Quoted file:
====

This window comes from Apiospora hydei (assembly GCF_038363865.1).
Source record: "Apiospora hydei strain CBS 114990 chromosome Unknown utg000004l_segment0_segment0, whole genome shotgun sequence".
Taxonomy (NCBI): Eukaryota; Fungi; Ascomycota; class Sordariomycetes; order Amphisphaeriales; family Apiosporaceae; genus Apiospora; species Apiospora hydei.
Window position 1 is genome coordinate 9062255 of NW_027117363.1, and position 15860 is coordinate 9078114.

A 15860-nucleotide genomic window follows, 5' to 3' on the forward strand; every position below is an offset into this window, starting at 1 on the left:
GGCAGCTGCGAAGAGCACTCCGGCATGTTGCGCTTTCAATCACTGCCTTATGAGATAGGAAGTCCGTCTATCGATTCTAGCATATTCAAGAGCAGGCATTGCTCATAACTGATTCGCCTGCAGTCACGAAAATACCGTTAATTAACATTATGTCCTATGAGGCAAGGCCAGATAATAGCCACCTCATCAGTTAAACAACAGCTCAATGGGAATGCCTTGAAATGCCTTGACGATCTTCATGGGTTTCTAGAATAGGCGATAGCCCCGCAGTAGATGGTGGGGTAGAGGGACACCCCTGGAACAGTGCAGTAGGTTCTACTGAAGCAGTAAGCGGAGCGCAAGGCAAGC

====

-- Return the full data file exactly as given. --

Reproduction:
This window comes from Apiospora hydei (assembly GCF_038363865.1).
Source record: "Apiospora hydei strain CBS 114990 chromosome Unknown utg000004l_segment0_segment0, whole genome shotgun sequence".
Taxonomy (NCBI): Eukaryota; Fungi; Ascomycota; class Sordariomycetes; order Amphisphaeriales; family Apiosporaceae; genus Apiospora; species Apiospora hydei.
Window position 1 is genome coordinate 9062255 of NW_027117363.1, and position 15860 is coordinate 9078114.

A 15860-nucleotide genomic window follows, 5' to 3' on the forward strand; every position below is an offset into this window, starting at 1 on the left:
GGCAGCTGCGAAGAGCACTCCGGCATGTTGCGCTTTCAATCACTGCCTTATGAGATAGGAAGTCCGTCTATCGATTCTAGCATATTCAAGAGCAGGCATTGCTCATAACTGATTCGCCTGCAGTCACGAAAATACCGTTAATTAACATTATGTCCTATGAGGCAAGGCCAGATAATAGCCACCTCATCAGTTAAACAACAGCTCAATGGGAATGCCTTGAAATGCCTTGACGATCTTCATGGGTTTCTAGAATAGGCGATAGCCCCGCAGTAGATGGTGGGGTAGAGGGACACCCCTGGAACAGTGCAGTAGGTTCTACTGAAGCAGTAAGCGGAGCGCAAGGCAAGC